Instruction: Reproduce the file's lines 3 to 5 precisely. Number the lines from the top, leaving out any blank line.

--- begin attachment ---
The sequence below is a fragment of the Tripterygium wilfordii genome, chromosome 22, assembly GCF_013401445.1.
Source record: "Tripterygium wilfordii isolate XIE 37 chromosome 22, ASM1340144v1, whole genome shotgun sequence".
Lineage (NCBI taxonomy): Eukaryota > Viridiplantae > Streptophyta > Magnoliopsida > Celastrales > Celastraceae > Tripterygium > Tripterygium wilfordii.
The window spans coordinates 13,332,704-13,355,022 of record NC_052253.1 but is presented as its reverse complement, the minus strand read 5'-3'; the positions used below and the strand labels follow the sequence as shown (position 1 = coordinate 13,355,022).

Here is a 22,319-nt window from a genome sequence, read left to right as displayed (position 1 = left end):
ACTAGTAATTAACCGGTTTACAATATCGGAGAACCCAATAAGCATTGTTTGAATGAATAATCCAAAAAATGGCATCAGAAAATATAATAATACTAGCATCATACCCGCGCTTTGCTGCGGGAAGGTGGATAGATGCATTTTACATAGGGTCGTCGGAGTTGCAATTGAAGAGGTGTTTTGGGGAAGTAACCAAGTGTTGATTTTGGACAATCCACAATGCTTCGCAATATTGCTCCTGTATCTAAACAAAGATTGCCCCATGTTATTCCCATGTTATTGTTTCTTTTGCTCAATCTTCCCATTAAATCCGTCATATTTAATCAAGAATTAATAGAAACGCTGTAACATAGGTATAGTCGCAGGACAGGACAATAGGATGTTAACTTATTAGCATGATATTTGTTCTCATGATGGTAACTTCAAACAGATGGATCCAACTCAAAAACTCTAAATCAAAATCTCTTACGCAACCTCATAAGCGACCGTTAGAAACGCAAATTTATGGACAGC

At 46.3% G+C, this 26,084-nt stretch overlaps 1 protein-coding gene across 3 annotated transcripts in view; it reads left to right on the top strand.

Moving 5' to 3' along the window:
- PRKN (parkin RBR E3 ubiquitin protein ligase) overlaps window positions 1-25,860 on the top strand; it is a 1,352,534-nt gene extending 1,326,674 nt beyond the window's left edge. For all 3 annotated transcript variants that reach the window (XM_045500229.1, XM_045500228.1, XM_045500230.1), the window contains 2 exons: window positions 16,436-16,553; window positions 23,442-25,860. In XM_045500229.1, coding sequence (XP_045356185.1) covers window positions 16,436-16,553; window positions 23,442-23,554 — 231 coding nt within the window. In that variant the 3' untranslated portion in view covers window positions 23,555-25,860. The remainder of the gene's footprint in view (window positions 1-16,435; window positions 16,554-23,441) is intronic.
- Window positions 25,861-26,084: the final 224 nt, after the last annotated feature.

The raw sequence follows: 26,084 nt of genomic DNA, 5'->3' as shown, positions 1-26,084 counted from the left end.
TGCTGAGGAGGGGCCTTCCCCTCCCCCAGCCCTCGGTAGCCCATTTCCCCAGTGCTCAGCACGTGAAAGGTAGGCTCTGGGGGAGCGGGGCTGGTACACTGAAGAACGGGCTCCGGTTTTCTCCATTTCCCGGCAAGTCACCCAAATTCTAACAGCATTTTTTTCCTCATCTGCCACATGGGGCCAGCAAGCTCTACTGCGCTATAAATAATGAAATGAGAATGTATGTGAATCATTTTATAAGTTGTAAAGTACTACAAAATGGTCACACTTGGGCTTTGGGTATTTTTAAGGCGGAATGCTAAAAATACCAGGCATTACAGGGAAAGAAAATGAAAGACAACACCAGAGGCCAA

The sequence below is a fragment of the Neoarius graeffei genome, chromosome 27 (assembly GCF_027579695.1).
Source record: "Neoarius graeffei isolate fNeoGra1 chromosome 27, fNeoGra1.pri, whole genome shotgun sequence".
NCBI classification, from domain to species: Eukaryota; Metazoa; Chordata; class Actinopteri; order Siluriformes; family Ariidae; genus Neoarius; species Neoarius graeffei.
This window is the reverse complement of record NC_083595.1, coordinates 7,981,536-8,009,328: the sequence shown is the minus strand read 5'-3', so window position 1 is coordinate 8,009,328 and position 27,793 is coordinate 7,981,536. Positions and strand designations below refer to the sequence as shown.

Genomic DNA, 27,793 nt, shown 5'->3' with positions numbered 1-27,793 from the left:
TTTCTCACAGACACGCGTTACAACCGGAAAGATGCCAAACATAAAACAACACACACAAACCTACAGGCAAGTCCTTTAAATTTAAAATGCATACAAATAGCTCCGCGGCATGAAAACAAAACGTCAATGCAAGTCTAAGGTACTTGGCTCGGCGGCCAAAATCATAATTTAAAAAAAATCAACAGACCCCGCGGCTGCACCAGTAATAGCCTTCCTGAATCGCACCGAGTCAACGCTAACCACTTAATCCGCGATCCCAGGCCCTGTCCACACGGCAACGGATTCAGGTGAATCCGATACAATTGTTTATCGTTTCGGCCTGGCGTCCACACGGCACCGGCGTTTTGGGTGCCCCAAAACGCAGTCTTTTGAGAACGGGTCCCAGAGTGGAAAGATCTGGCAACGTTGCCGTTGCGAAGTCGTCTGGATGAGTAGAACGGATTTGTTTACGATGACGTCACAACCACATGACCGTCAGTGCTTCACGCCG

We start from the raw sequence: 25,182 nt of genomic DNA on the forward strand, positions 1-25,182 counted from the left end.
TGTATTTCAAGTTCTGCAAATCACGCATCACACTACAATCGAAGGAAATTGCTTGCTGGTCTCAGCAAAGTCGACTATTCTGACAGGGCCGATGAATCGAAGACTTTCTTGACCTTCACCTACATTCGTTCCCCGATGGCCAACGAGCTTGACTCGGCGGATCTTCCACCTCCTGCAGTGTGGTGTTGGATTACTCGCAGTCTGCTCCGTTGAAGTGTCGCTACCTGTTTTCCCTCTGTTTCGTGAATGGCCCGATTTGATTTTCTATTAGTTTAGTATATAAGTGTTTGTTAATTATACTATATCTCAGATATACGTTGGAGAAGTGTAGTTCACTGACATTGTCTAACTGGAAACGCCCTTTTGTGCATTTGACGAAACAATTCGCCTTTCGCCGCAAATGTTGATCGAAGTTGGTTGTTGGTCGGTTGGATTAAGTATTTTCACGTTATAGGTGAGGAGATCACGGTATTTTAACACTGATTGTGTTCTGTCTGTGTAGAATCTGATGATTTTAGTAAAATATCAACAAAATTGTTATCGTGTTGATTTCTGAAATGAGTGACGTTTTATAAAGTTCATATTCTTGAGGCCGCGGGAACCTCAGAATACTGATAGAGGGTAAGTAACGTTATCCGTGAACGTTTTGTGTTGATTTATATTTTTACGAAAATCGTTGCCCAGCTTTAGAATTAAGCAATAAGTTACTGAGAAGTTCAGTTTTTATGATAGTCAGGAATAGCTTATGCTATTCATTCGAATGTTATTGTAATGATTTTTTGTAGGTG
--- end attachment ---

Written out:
Lineage (NCBI taxonomy): Eukaryota > Viridiplantae > Streptophyta > Magnoliopsida > Celastrales > Celastraceae > Tripterygium > Tripterygium wilfordii.
The window spans coordinates 13,332,704-13,355,022 of record NC_052253.1 but is presented as its reverse complement, the minus strand read 5'-3'; the positions used below and the strand labels follow the sequence as shown (position 1 = coordinate 13,355,022).

Here is a 22,319-nt window from a genome sequence, read left to right as displayed (position 1 = left end):